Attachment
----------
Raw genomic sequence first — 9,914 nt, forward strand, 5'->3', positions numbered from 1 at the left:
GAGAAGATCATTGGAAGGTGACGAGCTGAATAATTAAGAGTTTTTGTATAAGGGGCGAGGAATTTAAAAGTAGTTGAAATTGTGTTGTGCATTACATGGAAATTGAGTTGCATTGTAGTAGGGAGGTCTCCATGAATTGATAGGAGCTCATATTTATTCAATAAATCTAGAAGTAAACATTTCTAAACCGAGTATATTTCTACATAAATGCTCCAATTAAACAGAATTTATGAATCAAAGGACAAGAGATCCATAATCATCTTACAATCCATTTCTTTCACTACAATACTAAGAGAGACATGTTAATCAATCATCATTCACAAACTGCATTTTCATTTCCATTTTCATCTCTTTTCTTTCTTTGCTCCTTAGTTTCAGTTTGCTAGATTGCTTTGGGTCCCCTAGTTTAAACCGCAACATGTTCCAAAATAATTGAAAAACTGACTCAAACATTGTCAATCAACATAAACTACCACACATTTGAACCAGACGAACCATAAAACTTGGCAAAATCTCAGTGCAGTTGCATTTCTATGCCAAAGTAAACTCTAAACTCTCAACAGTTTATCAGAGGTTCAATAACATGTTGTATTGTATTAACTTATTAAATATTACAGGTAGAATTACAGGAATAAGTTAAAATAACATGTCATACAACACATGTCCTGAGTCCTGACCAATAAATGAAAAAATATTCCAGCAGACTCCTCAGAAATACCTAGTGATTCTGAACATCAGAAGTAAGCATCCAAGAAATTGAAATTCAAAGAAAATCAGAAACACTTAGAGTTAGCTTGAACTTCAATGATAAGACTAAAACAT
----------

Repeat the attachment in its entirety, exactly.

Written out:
Raw genomic sequence first — 9,914 nt, forward strand, 5'->3', positions numbered from 1 at the left:
GAGAAGATCATTGGAAGGTGACGAGCTGAATAATTAAGAGTTTTTGTATAAGGGGCGAGGAATTTAAAAGTAGTTGAAATTGTGTTGTGCATTACATGGAAATTGAGTTGCATTGTAGTAGGGAGGTCTCCATGAATTGATAGGAGCTCATATTTATTCAATAAATCTAGAAGTAAACATTTCTAAACCGAGTATATTTCTACATAAATGCTCCAATTAAACAGAATTTATGAATCAAAGGACAAGAGATCCATAATCATCTTACAATCCATTTCTTTCACTACAATACTAAGAGAGACATGTTAATCAATCATCATTCACAAACTGCATTTTCATTTCCATTTTCATCTCTTTTCTTTCTTTGCTCCTTAGTTTCAGTTTGCTAGATTGCTTTGGGTCCCCTAGTTTAAACCGCAACATGTTCCAAAATAATTGAAAAACTGACTCAAACATTGTCAATCAACATAAACTACCACACATTTGAACCAGACGAACCATAAAACTTGGCAAAATCTCAGTGCAGTTGCATTTCTATGCCAAAGTAAACTCTAAACTCTCAACAGTTTATCAGAGGTTCAATAACATGTTGTATTGTATTAACTTATTAAATATTACAGGTAGAATTACAGGAATAAGTTAAAATAACATGTCATACAACACATGTCCTGAGTCCTGACCAATAAATGAAAAAATATTCCAGCAGACTCCTCAGAAATACCTAGTGATTCTGAACATCAGAAGTAAGCATCCAAGAAATTGAAATTCAAAGAAAATCAGAAACACTTAGAGTTAGCTTGAACTTCAATGATAAGACTAAAACAT